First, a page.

It’s hard to believe that only six weeks ago this column predicted trade war could quickly erupt in Australia’s biggest wine export market, China. The seeds of this seem to have sprouted in the concern our press and politicians were beginning to show for China’s quiet exercising of manipulative power in the inner workings of our society and education ethics, pushed along a bit by what this writer called the April Fool’s Day edict of Senator Anne Ruston, designed primarily it seems, to prevent Chinese operatives within Australia from exporting wines which purported to be things which they were not.
Like Penfolds premiums.
In that brief gap we saw Treasury heavies leave the much-anticipated Hong Kong Vinexpo to dash off to China to get wine shipments flowing from the wharves where they were being held up by recalcitrant officialdom.
There were more rumours than your actual wars, but among others, we saw Pernod Ricard, the French owner of Jacob’s Creek, also hurriedly navigating a similar dodgy platform to ensure its Aussie product ran freely.
This week, Penfolds chief winemaker Peter Gago announced the September release of Penfolds Special Bottlings Lot 518, Barossa Shiraz fortified to 21.5 per cent ethanol using baiju spirit, like the Kweichow Moutai reviewed here a few weeks ago.
Cynics saw this new product as little more than a deep grovelling conciliatory bow to China; those who appreciate Penfolds’ capacity for spasmodic bursts of revolutionary creation simply can’t wait to see what the blend will taste like, baiju being a powerful spirit made typically from sorghum, rice, wheat or corn, but principally based on sorghum.
These are highly exotic flavours for westerners, as nearly all baiju is consumed within China.
Moutai, for example, the world’s most valuable liquor company – estimated by Forbes in January to have a market value of more than $A190 billion – sees only 5 per cent of its production consumed outside of China, where it is the famous official deal-sealing and toasting oil.
To compare the scale of these things, Australia in total exports about $A1 billion worth of wine into China, including the contentious Hong Kong.
So now that China will have its own hybrid “port”, one wonders what the next step may be.
Continuing in a prophetic mood, permit me discuss something very Chinese which it seems even they have not yet considered as a potential alcohol beverage.
A paraplegic friend introduced me last summer to a herb, Gynura procumbens, which is also known as Sabuñgai or Sambung Nyawa, the “longevity spinach”.
“Eat this stuff,” he said in response to my whingeing about my comparatively piffling health hiccups. “It’s really good for you.” At which point he grabbed a handful of leaves from a pot plant that looked all the world like basil, thrust half of it towards me, and chewed the rest himself.
Rarely have I eaten a fresh plant which gave such an immediate feeling of invigoration and well-being, from its first crunchy chew to the gentle verdancy of my exhalation.
Procumbens tastes a little like a watercress with no peppery character, with a sort of juicy crunch reminiscent of raw carrot and celery.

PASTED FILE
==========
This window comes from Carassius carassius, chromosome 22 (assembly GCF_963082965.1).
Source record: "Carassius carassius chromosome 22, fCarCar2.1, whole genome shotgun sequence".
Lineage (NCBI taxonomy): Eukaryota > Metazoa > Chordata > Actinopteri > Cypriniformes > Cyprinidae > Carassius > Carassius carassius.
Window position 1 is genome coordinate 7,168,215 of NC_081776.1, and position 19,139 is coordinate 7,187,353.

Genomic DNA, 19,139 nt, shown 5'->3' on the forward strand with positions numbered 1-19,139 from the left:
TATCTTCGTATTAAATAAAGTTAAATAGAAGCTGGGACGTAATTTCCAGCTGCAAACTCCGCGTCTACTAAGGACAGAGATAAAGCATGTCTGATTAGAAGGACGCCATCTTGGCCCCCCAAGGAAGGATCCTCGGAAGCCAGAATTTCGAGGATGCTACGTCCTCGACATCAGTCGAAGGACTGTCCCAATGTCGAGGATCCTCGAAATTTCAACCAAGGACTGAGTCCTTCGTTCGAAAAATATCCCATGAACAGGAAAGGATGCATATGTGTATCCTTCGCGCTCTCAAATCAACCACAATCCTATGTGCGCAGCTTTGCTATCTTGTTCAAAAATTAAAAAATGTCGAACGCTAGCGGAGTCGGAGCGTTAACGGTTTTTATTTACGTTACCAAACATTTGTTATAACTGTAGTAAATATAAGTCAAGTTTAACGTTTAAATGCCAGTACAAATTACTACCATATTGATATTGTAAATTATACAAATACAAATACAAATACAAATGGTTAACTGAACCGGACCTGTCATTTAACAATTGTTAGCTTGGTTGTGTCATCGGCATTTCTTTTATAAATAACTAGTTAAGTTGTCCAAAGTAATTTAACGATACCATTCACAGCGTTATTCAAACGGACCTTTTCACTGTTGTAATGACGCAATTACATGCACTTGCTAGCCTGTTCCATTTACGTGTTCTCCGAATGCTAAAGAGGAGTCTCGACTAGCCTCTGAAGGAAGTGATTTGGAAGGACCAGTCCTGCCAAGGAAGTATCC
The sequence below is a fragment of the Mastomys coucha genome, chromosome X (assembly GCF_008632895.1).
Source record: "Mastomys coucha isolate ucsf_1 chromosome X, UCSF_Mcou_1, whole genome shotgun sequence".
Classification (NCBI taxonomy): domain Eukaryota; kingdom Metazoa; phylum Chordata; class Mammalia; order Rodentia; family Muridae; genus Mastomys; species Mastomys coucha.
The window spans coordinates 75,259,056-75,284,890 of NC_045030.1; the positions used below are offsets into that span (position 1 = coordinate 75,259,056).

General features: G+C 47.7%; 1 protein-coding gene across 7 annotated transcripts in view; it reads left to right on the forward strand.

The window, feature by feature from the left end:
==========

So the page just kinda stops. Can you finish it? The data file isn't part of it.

He gave me a plant to take home. I put it in half a wine barrel full of mulchy, sandy potting soil, gave it a big drink of fish juice, and off it went.
And so did I. Simply eating a refreshing bunch each day seemed to get all the troublesome organs working much more efficiently, coinciding with a general improvement in my well-being and confidence.
Highly sceptical about miracle herbs, I researched it. First, my feeling that I’d seen it before suddenly made sense: it’s a vine-like, procumbent ground cover that grows in the tropics: China, South-East Asia and Africa. Like in jungle clearings, along roadsides.
Everybody eats it.
As for its efficacy as a medicine, I lunged into my regular checker, the United States National Library of Medicine Frontiers in Pharmacology site, which as far as compendiums of scientific health papers go, seems a more reliable source than a skrillion others.
While I’ll leave you to peruse that document at your leisure, let me tease a little by saying this very ordinary looking plant is good for “kidney discomfort, rheumatism, diabetes mellitus, constipation, and hypertension”. It also appears to have “cardioprotective, antihyperglycemic, fertility enhancing, anticancer, antimicrobial, antioxidant, organ protective, and antiinflammatory” capacities.
Given the plant’s alarming tendency to refresh, this twisted mind immediately wondered about juicing it. You need more than I managed to propagate before our chill winter slowed it down dramatically – you need a greenhouse – but jeez it’s delicious, along the lines of a gently-flavoured Verdelho, Grüner or Sauvignon blanc.
With soda and vodka? Don’t tell anybody, but I’m in deep now. I’m onto something way beyond port made from Shiraz and baiju.
Reading deeper, I found: “The present study aimed to evaluate the hepatoprotective effect and mechanism of action of Gynura procumbens on acute and chronic ethanol-induced liver injuries … Our findings suggest that EEGS and one of its active ingredients, chlorogenic acid, may be developed as potential effective agents for ethanol-induced liver injury.”
Bingo! The cause and the cure, all in the same glass, and delicious.
If a particularly keen drink inventor poured some money into this, man you’d have a drink to please China!
Until the weather warms, or I build some form of greenhouse to increase my winter crop, I’ll have to be content with eating the odd handful of stalks and leaves raw, on impulse, using it in salads or wraps, or indeed floating leaves in soups and Asian-style broths and congee.
Market gardeners and restaurateurs, please take note.
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